With the exception of their appeal of the district court's grant of summary judgment as to their free-speech claim, we dismiss the plaintiffs' cross-appeal. We reverse the district court's denial of qualified immunity for the individual defendants with respect to the Lees' § 1983 claim based on the First Amendment right to petition, and remand the matter for further proceedings. We affirm the district court's order in all other respects.
I concur in the decision to reverse the denial of qualified immunity for the Township Board members on the claim of Roger and Mary Lee alleging a First Amendment right to petition the government. I also agree with the court's resolution of the cross-appeal. I conclude, however, that the Board members are entitled to qualified immunity on the other two First Amendment claims brought by the Lees, so I would reverse in part and direct the dismissal of those claims as well.
One of Mary Lee's claims against three members of the Township Board of Supervisors is that they violated her clearly established right to freedom of association under the First and Fourteenth Amendments when they excluded her from certain Township Board meetings. Because there was no clearly established right of association for a Township clerk to attend Township Board meetings, I would reverse the district court's denial of qualified immunity on this claim.
“[P]ermitting damages suits against government officials can entail substantial social costs, including the risk that fear of personal monetary liability and harassing litigation will unduly inhibit officials in the discharge of their duties.” Anderson v. Creighton, 483 U.S. 635, 638 (1987). Qualified immunity thus protects an official from suit unless the official has violated a clearly established right of the plaintiff. The immunity protects “all but the plainly incompetent or those who knowingly violate the law.” Mullenix v. Luna, 136 S. Ct. 305, 308 (2015) (quoting Malley v. Briggs, 475 U.S. 335, 341 (1986)). For an official to violate a clearly established right, “precedent must have placed the statutory or constitutional question beyond debate,” Ashcroft v. al-Kidd, 563 U.S. 731, 741 (2011), such that any “reasonable official would have understood that what he is doing violates that right.” Id. (quoting Anderson, 483 U.S. at 640).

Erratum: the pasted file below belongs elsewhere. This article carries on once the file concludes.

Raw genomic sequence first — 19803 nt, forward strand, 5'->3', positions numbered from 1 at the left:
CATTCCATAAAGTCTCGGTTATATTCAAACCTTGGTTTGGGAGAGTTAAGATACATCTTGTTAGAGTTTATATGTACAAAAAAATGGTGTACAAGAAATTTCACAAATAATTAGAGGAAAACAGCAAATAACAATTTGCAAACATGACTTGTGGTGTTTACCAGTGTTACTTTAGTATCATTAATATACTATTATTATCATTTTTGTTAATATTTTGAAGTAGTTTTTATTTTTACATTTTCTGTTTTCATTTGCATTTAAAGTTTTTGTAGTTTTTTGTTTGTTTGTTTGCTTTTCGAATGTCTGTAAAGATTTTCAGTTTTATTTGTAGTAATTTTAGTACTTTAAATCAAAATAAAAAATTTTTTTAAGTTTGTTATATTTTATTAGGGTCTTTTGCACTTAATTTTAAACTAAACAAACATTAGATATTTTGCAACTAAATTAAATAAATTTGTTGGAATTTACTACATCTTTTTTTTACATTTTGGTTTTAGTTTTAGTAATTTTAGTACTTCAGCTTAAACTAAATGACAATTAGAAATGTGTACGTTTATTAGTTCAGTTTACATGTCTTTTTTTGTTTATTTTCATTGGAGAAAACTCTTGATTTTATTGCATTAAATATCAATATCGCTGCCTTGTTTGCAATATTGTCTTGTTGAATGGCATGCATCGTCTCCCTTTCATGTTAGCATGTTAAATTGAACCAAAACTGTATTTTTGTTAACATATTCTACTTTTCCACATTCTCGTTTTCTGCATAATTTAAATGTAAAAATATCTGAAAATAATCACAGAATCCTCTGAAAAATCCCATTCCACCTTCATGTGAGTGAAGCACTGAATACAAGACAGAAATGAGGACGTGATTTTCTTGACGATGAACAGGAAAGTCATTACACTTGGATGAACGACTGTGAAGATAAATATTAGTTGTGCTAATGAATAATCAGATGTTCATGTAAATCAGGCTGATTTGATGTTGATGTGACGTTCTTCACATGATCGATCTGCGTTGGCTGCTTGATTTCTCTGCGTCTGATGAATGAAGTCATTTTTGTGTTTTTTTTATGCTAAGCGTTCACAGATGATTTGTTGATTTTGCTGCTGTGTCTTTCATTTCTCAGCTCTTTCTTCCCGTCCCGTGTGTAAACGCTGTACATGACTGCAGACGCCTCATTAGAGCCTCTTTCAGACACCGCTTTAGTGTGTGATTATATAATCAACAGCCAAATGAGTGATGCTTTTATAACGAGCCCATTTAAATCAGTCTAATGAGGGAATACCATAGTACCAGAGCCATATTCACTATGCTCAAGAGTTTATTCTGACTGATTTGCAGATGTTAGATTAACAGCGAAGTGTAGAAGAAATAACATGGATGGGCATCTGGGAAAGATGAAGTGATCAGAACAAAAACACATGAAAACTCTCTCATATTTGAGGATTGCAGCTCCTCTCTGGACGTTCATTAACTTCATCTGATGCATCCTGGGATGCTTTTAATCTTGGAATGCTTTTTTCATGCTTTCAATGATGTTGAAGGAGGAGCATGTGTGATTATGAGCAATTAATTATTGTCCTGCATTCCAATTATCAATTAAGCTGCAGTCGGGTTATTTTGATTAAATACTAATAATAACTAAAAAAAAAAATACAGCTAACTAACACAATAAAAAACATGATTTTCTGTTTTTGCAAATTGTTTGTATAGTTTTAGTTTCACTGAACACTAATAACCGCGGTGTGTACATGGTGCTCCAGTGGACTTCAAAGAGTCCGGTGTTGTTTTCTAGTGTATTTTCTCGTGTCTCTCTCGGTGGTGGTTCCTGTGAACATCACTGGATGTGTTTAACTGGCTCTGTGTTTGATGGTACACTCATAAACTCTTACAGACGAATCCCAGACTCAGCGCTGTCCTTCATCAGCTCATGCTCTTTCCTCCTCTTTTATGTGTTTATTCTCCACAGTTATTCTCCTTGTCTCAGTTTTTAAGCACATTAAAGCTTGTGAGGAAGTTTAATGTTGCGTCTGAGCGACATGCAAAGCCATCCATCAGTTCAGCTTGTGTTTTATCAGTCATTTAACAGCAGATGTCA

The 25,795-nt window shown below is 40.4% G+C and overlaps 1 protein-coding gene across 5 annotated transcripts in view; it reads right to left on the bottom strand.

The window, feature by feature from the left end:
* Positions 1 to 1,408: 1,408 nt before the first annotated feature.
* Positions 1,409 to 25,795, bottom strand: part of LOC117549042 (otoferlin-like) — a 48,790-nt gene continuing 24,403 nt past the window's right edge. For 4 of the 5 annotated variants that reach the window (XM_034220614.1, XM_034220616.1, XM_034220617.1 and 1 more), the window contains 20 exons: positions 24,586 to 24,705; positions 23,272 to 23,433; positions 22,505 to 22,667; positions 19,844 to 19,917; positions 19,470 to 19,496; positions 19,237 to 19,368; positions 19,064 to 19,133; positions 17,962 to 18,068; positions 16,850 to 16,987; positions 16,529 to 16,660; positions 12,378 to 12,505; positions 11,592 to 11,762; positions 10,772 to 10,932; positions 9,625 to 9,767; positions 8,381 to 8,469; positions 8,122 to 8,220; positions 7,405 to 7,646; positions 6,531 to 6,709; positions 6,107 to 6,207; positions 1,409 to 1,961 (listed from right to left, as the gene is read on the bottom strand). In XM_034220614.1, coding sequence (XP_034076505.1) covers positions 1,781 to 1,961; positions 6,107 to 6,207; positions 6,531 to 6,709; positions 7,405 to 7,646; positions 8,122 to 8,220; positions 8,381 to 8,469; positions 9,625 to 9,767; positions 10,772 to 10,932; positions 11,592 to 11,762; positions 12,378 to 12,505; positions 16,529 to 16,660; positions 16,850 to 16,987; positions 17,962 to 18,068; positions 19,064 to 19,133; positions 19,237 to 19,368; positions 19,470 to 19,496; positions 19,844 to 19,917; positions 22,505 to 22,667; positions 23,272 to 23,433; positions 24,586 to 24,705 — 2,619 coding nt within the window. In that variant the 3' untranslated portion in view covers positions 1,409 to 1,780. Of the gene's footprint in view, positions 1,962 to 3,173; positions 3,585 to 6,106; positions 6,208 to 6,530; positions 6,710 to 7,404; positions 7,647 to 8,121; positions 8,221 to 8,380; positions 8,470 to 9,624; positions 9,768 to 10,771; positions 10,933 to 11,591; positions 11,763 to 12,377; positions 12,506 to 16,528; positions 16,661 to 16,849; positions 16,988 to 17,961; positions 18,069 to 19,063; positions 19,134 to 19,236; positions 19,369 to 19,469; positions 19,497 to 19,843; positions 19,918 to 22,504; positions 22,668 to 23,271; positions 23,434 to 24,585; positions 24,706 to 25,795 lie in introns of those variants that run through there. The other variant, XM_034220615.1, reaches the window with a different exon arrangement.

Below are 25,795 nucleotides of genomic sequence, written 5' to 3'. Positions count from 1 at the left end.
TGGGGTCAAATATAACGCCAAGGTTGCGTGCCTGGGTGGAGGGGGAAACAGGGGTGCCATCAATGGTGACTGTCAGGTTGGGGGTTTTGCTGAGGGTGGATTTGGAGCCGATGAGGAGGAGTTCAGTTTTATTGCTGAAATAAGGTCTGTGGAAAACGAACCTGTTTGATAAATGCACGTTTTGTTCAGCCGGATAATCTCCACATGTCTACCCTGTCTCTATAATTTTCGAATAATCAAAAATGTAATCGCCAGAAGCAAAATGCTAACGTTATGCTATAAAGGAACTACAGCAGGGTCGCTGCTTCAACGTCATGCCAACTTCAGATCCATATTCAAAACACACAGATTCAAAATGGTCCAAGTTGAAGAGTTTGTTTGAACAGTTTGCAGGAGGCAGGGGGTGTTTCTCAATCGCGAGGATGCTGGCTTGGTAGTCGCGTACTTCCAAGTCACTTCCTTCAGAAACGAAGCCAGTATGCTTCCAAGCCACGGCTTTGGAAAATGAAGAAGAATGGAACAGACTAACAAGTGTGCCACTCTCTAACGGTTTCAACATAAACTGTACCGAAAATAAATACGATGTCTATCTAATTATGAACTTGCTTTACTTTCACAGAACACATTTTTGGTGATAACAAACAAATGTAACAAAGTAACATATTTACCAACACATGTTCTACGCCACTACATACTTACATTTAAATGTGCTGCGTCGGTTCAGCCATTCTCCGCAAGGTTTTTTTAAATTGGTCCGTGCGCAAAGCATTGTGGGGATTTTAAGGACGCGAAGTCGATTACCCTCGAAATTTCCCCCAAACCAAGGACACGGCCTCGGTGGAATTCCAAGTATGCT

Lee claims that the Township Board members deprived her of the freedom to associate by excluding her from Township meetings and preventing her from performing her duties as the Township clerk. Lee relies on Peeper v. Callaway County Ambulance District, 122 F.3d 619 (8th Cir. 1997), where this court held that restrictions on an elected Board member's ability to attend Board meetings restrained her “interaction with other Board members, implicating her First Amendment associational rights.” Id. at 623. Peeper, the plaintiff, was elected to a six-member board that governed a corporate body and political subdivision of the State of Missouri. This court deemed it unconstitutional for the rest of the Board to prevent Peeper from participating in discussions with other Board members or voting with other Board members on certain matters, because the restrictions did not rationally relate to a legitimate state interest. Id. at 624.